1. Open the MANIFEST.MF file in org.eclipse.sphinx.examples.library.ide.ui/META-INF
  2. Select the Extensions tab
  3. Click Add..., uncheck option Show only extension points from the required plug-ins and select extension point org.eclipse.ui.navigator.viewer; then click Finish
  4. Eclipse should propose you to add org.eclipse.ui.navigator to the list of plug-in dependencies. Click Yes
  5. Right-click on org.eclipse.ui.navigator.viewer and add a new viewerContentBinding
  6. Give the following property to the viewerContentBinding:
    • viewerId: org.eclipse.sphinx.examples.explorer.views.modelExplorer (this viewer is declared by plug-in org.eclipse.sphinx.examples.explorer)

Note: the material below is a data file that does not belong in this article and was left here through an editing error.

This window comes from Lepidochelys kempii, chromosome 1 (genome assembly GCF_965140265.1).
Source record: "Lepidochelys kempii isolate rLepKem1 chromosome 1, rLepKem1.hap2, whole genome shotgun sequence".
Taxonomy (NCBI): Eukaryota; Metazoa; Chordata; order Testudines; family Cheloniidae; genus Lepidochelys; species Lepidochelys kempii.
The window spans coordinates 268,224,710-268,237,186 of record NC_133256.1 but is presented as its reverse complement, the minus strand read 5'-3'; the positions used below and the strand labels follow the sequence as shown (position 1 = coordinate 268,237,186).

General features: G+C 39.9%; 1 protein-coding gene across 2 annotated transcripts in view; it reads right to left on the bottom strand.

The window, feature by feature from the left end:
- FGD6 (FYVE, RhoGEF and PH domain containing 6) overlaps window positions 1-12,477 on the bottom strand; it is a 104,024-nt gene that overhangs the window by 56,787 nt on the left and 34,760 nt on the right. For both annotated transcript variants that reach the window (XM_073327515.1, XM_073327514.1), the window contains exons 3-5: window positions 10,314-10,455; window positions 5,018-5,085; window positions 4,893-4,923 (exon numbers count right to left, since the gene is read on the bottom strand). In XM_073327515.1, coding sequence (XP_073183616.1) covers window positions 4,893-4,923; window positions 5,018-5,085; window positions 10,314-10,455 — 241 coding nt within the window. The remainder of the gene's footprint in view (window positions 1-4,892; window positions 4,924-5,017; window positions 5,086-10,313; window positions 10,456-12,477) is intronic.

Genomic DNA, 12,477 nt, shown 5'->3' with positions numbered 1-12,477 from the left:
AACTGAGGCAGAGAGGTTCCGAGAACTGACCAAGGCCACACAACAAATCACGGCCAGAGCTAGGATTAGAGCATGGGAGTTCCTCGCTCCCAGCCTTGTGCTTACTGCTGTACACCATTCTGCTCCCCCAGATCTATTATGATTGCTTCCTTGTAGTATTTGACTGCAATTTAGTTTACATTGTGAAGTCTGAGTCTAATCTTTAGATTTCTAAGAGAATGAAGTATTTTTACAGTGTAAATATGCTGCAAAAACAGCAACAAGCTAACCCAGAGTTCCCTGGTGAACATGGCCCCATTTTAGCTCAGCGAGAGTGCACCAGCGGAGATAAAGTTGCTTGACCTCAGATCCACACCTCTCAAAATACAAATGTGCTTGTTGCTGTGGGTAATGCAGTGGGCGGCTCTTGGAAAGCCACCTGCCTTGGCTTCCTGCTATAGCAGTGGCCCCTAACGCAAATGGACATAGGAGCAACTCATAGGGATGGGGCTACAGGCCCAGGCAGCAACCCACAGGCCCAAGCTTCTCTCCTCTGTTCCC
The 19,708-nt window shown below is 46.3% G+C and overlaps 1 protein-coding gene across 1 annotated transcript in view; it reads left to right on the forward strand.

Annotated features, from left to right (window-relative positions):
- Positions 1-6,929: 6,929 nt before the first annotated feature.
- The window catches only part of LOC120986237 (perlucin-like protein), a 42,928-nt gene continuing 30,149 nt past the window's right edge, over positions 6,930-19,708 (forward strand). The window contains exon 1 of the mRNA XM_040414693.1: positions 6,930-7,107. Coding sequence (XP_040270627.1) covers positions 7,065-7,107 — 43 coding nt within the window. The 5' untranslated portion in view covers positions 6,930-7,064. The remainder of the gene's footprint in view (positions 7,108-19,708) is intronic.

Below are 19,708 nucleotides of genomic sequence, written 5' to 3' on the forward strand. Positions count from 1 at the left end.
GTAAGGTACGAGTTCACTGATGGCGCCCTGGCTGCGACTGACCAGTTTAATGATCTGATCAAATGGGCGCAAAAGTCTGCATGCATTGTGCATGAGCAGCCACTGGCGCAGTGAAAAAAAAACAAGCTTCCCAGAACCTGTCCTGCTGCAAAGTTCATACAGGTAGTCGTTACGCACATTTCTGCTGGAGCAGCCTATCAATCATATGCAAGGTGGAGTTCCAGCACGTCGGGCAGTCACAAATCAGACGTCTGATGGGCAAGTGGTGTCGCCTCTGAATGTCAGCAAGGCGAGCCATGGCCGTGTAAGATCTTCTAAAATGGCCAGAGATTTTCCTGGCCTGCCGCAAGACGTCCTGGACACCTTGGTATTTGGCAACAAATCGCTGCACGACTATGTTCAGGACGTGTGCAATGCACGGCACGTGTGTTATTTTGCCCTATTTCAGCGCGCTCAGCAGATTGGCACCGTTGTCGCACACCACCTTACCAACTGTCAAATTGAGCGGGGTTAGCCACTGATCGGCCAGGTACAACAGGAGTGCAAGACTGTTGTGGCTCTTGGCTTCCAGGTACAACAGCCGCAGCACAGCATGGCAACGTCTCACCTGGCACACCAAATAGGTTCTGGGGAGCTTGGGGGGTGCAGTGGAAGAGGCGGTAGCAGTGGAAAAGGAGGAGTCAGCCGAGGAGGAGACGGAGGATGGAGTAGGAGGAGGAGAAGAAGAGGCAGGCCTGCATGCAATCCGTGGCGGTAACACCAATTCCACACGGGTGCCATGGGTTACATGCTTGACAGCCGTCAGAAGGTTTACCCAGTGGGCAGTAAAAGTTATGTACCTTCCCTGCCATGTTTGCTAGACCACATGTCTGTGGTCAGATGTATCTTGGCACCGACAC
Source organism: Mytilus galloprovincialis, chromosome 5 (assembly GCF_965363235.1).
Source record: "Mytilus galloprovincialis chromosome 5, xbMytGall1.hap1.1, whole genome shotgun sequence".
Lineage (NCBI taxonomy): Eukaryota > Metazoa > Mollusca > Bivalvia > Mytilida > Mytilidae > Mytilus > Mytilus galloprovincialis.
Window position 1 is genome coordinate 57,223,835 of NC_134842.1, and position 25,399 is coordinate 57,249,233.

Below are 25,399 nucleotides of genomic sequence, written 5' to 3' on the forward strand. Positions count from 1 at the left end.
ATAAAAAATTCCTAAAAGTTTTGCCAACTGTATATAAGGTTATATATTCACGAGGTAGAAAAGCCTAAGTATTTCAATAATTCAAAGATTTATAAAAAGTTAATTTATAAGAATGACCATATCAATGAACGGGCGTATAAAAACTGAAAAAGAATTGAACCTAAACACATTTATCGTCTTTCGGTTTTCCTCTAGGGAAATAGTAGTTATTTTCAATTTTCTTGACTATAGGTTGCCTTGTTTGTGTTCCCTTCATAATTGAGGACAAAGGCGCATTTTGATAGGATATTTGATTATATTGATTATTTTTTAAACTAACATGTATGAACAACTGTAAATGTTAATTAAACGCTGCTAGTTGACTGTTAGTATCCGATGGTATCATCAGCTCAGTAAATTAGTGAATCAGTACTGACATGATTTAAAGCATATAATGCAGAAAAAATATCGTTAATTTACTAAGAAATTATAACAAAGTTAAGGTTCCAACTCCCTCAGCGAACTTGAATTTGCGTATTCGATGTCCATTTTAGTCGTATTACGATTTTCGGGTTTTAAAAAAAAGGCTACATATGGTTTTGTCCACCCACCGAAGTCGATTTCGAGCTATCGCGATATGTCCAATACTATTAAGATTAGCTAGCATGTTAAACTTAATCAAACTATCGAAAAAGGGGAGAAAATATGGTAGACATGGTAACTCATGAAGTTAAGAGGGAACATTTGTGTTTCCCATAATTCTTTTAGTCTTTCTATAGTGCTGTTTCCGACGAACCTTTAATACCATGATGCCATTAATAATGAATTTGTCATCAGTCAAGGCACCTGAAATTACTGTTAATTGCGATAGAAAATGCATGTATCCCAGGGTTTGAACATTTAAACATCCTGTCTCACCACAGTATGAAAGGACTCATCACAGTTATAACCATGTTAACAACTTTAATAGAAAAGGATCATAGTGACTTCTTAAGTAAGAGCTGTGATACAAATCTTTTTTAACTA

7. Right-click on org.eclipse.sphinx.examples.explorer.views.modelExplorer (viewerContentBinding) and add a new includes
  8. Right-click on (includes) and add a new contentExtension
  9. Give the following property to the contentExtension:
    • pattern: org.eclipse.sphinx.examples.library.ide.ui.navigatorContent.extendedLibrary

Step 3.3: Contributing to the navigator content

The UI plug-in contributes to the navigator content. This extension point offers a way to declare kinds of contents that may appear in the common navigator.

We can note a test in the trigger point declaration to ensure that the elements are in the scope. This enables in particular the visibility from one project to the related projects, but prevents the visibility to other projects.


  1. Open the MANIFEST.MF file in org.eclipse.sphinx.examples.library.ide.ui/META-INF